Warren Announces Progressive Congresswomen As Campaign Co-Chairs

Reps. Ayanna Pressley, Deb Haaland and Katie Porter will serve on Elizabeth Warren's presidential campaign.

Sen. Elizabeth Warren (D-Mass.) added three progressive congresswomen to her roster of co-chairs for her presidential campaign on Friday: Reps. Ayanna Pressley (D-Mass.), Deb Haaland (D-N.M) and Katie Porter (D-Calif.).

All three women were elected in 2018 as part of a historic wave of women, and specifically women of color, who ran for Congress and won seats. Haaland became one of the first Native women in U.S. Congress and Pressley the first black woman sent to Congress from her state.

In their new roles, they will be campaigning for Warren in various cities across the country, engaging with voters alongside her and on her behalf. 

In her Friday announcement, Warren called the congresswomen “relentless advocates for working families” and said it was an “incredible honor” to have them on her team.

“Elizabeth and I both come from humble beginnings. We both were single moms, and we understand what it means to live paycheck-to-paycheck, struggling to make ends meet,” said Rep. Haaland in a statement, calling Warren a “champion for Indian country.”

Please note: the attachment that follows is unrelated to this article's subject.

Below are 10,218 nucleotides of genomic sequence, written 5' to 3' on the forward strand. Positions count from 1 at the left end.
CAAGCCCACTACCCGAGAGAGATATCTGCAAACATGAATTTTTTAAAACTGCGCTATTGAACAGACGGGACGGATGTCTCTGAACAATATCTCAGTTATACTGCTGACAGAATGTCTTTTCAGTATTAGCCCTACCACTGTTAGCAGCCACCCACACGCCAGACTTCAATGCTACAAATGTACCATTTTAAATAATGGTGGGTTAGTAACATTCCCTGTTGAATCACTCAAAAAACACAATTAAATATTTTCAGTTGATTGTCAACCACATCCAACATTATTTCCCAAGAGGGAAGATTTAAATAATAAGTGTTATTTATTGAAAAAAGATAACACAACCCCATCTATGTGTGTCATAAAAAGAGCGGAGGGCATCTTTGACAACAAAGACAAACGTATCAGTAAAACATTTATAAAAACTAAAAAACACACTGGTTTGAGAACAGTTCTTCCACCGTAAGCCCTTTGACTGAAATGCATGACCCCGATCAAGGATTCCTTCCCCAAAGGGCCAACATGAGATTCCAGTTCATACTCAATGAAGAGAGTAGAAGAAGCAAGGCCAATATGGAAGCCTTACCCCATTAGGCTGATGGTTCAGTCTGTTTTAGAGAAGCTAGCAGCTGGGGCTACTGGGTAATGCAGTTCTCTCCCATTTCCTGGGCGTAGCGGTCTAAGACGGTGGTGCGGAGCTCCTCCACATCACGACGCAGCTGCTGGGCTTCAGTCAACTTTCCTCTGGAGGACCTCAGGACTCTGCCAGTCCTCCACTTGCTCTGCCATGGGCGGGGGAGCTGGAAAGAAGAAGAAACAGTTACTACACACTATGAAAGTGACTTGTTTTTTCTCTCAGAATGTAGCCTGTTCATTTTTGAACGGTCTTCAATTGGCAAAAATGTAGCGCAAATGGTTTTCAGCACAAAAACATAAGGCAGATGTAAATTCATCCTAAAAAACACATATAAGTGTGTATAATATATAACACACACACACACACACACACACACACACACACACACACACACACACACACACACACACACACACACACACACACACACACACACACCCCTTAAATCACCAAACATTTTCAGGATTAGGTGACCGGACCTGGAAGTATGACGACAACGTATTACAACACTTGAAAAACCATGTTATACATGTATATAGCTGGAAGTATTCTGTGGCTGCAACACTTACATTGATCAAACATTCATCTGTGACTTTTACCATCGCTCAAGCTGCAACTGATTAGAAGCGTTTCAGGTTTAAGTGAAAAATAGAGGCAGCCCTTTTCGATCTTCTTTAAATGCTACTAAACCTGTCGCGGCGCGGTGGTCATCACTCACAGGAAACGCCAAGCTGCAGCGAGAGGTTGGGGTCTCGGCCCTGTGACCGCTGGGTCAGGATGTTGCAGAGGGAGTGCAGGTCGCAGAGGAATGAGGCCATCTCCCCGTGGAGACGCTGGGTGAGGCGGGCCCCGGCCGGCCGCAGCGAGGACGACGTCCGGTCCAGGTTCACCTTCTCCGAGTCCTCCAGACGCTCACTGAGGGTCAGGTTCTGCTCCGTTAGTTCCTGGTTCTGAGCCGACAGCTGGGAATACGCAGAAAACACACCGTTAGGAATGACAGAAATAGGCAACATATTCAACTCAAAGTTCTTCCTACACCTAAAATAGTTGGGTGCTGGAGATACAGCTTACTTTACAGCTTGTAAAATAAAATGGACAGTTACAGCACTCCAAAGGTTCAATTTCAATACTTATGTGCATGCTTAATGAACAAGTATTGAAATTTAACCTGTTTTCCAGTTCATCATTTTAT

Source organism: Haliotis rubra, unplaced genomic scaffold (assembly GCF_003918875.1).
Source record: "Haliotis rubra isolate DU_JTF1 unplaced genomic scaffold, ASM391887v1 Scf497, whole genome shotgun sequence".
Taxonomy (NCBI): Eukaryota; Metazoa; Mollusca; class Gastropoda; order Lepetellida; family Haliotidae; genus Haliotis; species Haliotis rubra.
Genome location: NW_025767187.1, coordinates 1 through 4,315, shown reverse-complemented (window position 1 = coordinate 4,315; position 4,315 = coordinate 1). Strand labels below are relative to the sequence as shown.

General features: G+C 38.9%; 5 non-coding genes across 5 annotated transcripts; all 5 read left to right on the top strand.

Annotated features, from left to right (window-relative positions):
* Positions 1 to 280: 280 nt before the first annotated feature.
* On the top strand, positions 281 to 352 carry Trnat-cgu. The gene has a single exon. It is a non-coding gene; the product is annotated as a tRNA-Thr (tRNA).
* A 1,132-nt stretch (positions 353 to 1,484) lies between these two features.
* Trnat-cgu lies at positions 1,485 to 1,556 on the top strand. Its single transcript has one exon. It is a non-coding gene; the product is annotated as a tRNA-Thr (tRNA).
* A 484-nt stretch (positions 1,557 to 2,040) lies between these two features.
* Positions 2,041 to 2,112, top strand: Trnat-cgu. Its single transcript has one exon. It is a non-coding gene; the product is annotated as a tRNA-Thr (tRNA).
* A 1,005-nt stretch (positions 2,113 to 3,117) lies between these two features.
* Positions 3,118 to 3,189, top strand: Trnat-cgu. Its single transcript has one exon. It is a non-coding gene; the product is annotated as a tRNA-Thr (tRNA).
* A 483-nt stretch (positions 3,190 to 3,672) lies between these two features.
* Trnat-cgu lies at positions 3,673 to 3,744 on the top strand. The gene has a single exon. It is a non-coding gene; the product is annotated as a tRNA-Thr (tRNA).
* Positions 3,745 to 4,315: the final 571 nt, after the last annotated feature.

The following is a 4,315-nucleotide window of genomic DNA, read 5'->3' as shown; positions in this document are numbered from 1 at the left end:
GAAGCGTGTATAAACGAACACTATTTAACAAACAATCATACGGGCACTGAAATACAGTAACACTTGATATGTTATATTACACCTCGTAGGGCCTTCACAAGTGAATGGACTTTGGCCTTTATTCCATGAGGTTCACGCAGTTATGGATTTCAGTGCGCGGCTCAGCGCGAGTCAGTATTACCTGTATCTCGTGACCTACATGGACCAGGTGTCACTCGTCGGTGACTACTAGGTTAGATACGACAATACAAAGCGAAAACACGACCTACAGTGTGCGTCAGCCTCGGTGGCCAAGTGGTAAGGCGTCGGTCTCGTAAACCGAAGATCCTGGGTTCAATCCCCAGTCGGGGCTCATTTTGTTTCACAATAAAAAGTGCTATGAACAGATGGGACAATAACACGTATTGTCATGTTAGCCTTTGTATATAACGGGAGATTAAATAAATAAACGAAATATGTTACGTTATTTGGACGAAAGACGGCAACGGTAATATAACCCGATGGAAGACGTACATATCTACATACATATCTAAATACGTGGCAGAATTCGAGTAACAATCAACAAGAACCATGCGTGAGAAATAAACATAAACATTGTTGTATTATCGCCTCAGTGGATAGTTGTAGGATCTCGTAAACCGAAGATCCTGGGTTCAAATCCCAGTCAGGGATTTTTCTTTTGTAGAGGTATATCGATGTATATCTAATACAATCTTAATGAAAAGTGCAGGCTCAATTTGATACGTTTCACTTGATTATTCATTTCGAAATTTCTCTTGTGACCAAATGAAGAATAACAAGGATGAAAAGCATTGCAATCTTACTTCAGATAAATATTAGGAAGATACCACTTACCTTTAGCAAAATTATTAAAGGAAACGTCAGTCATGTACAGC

Warren has previously spurred controversy around her claims of Native American ancestry, including releasing a DNA test last fall in an attempt to prove it. Warren has since apologized for the harm she’d caused and proposed a sweeping plan for empowering tribal nations.

Pressley on Friday applauded Warren’s vision to combat income inequality and close the racial wealth gap, as well as work “to dismantle structural racism.” 

Earlier this month, the congresswoman endorsed Warren, who is her state’s senator, breaking with other members of the “Squad” of freshman congresswomen who endorsed Sen. Bernie Sanders (I-Vt.).  

On Thursday, Pressley spoke up at a rally for Warren at Clark Atlanta University, a historically Black university, when school choice activists disrupted the candidate’s speech in protest. 

“No one is here to quiet you, least not this Black woman,” Pressley told the protesters. “The senator is here to talk about the contributions fighters like you have made to history.”